Readers may find the last condition strange because it appears to disallow the situation that the first region starts at position a_{1} >m_{0}. We used the condition to simplify the presentation of our lineartime algorithm, which is described later. To obtain such an optimal series of regions that the first region starts at a_{1} >m_{0}, for example, you can temporarily add m_{0} negative weights in front of L, calculate the optimal series, and restore the coordinate.
To calculate a C that maximizes the sum of weights in C, \sum _{i\in I\in C}{L}_{i}, we used a dynamic programming algorithm developed by Csuros [18]. Here, we outline the algorithm.
Definition 3. We assume that all series meet the conditions given in Definition 2. Let w(C) denote the sum of weights in C, \sum _{i\in I\in C}{L}_{i}. We consider two cases: that in which the last region of C ends at I and that in which it does not. When the last region does not end at i, let {C}_{i,m}^{0} denote a series of regions that maximizes w(C) among all series, such that the last region ends at position b_{
k
} ≤ i  m, where m ≥ 1. When the last region ends at i, let {C}_{i,m}^{1} denote a series of regions that maximizes w(C) among all series, such that the last region is of length ≥ m (≥1); specifically, a_{
k
} + m  1 ≤ i (= b_{
k
}).
Example. When i = 12, and L = (1,1,3,1,1,3,1,1,1,1,2,1), we have
\begin{array}{c}\hfill {C}_{12,1}^{0}=\left\{\left[1,2\right],\left[4.5\right],\left[7,10\right]\right\},\phantom{\rule{1em}{0ex}}{C}_{12,4}^{0}=\left\{\left[1,2\right],\left[4,5\right],\left[7,8\right]\right\},\hfill \\ \hfill {C}_{12,7}^{1}=\left\{\left[1,2\right],\left[4,12\right]\right\},\phantom{\rule{1em}{0ex}}{C}_{12,12}^{1}=\left\{\left[1,12\right]\right\}.\hfill \end{array}
According to this definition, C maximizing w(C) is either {C}_{n,1}^{0} or {C}_{n,{m}_{1}}^{1}. For calculating these two series, we define here w\left({C}_{i,m}^{0}\right) and w\left({C}_{i,m}^{1}\right) recursively for i = 1,...,n and m ≥ 1.
Definition 4. We define the following four types of weight sums, {W}_{short}^{0}\left(i\right), {W}_{long}^{0}\left(i\right), {W}_{short}^{1}\left(i\right), and {W}_{long}^{1}\left(i\right), depending on whether the last region ends at i or not (denoted as 1 or 0, respectively) and whether the minimum length constraint is satisfied or not (denoted as long or short, respectively):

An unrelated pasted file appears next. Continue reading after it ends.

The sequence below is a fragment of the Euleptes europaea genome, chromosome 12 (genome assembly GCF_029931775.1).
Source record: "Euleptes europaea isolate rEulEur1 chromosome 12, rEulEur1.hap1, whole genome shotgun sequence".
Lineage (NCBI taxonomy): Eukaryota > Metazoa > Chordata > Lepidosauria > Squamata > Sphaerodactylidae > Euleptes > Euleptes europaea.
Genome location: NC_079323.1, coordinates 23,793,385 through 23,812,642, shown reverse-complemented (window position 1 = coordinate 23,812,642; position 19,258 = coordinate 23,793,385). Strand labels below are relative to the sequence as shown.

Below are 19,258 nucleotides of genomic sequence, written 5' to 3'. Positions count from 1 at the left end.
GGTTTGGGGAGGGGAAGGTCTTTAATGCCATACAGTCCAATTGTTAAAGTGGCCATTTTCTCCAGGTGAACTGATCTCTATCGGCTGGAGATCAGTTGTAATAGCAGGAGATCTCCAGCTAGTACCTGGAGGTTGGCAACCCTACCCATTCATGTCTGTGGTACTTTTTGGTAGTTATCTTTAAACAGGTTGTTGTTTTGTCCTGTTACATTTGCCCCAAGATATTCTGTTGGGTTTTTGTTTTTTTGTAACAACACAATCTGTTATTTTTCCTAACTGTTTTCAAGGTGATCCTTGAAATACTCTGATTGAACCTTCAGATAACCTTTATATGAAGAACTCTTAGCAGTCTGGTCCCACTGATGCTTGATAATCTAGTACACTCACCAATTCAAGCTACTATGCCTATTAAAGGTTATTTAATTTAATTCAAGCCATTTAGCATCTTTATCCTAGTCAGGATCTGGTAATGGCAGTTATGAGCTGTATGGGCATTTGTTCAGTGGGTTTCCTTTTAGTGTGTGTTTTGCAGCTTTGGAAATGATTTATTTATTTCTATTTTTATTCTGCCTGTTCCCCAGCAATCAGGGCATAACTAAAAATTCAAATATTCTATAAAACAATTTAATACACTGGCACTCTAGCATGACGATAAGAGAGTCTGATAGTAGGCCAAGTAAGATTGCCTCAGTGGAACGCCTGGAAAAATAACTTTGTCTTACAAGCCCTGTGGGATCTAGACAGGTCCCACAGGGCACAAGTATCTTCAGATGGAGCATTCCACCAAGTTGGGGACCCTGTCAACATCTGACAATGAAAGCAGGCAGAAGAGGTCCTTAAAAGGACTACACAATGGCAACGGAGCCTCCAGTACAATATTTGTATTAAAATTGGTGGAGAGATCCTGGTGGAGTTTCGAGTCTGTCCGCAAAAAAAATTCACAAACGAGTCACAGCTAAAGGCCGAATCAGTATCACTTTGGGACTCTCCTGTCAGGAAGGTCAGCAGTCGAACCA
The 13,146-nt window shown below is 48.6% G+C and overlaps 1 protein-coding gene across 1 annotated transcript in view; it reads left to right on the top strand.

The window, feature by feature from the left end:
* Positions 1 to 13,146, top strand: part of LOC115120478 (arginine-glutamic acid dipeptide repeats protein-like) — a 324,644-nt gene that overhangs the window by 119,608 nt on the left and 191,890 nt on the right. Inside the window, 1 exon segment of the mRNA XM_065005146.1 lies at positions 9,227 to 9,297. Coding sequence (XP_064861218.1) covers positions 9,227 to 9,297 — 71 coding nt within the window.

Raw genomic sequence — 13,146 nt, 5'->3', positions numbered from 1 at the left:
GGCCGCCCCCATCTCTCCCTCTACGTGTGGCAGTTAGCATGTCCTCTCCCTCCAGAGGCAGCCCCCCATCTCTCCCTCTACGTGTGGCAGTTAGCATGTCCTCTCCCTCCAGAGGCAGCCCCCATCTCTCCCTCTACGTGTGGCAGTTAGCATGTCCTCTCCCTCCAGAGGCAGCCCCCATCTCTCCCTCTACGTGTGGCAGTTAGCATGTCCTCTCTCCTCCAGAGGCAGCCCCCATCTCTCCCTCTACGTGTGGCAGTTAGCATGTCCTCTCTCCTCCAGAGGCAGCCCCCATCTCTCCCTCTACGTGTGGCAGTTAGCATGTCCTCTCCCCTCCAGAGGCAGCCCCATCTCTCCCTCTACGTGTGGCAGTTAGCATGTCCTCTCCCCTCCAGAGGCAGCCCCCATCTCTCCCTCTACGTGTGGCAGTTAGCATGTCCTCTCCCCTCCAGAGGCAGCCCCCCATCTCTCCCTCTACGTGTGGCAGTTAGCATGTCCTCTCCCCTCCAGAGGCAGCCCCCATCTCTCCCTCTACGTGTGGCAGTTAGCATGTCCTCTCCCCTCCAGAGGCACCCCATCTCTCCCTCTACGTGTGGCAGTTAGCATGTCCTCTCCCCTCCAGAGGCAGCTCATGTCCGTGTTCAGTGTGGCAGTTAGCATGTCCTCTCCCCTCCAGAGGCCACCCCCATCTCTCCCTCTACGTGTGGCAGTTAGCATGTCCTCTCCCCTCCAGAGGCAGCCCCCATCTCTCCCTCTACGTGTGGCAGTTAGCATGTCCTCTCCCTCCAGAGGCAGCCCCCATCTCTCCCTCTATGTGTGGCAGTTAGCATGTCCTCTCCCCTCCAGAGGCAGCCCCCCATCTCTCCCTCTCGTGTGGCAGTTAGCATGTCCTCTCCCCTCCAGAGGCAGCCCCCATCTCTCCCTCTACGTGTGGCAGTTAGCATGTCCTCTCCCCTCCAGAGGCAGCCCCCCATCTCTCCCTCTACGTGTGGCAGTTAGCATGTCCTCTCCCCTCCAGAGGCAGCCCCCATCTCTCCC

\begin{array}{c}{W}_{short}^{0}\left(1\right)=0,\phantom{\rule{1em}{0ex}}{W}_{short}^{1}\left(1\right)={L}_{1},\hfill \\ {W}_{short}^{0}\left(i\right)=w\left({C}_{i,1}^{0}\right),\phantom{\rule{1em}{0ex}}{W}_{long}^{0}\left(i\right)=w\left({C}_{i,{m}_{0}}^{0}\right),\hfill \\ {W}_{short}^{1}\left(i\right)=w\left({C}_{i,1}^{1}\right),\phantom{\rule{1em}{0ex}}{W}_{long}^{1}\left(i\right)=w\left({C}_{i,{m}_{1}}^{1}\right)\hfill \end{array}
Csuros showed that these four types of weight sums can be calculated recursively as follows [18]:
\begin{array}{c}{W}_{short}^{0}\left(i\right)=max\left\{{W}_{short}^{0}\left(i1\right),{W}_{long}^{1}\left(i1\right)\right\}\phantom{\rule{2.77695pt}{0ex}}\text{for}\phantom{\rule{2.77695pt}{0ex}}i\in \left[2,n\right]\hfill \\ {W}_{short}^{1}\left(i\right)={L}_{i}+max\left\{{W}_{long}^{0}\left(i1\right),{W}_{short}^{1}\left(i1\right)\right\}\phantom{\rule{2.77695pt}{0ex}}\text{for}\phantom{\rule{2.77695pt}{0ex}}i\in \left[2,n\right]\hfill \\ {W}_{long}^{0}\left(i\right)={W}_{short}^{0}\left(i{m}_{0}+1\right)\phantom{\rule{2.77695pt}{0ex}}\text{for}\phantom{\rule{2.77695pt}{0ex}}i\in \left[{m}_{0},n\right]\hfill \\ {W}_{long}^{1}\left(i\right)={W}_{short}^{1}\left(i{m}_{1}1\right)+\sum _{j=i{m}_{1}+2}^{i}{L}_{j}\phantom{\rule{2.77695pt}{0ex}}\text{for}\phantom{\rule{2.77695pt}{0ex}}i\in \left[{m}_{1},n\right]\hfill \end{array}
Recall that C maximizing w(C) is either {C}_{n,1}^{0} or {C}_{n,{m}_{1}}^{1}. From {W}_{long}^{1}\left(n\right), we can build the series of regions, {C}_{n,{m}_{1}}^{1}, by tracing back the process of calculating {W}_{long}^{1}\left(n\right). Similarly, from {W}_{short}^{0}\left(n\right), we can obtain {C}_{n,1}^{0}.
We implemented the above idea. We call the program CSMinfinder.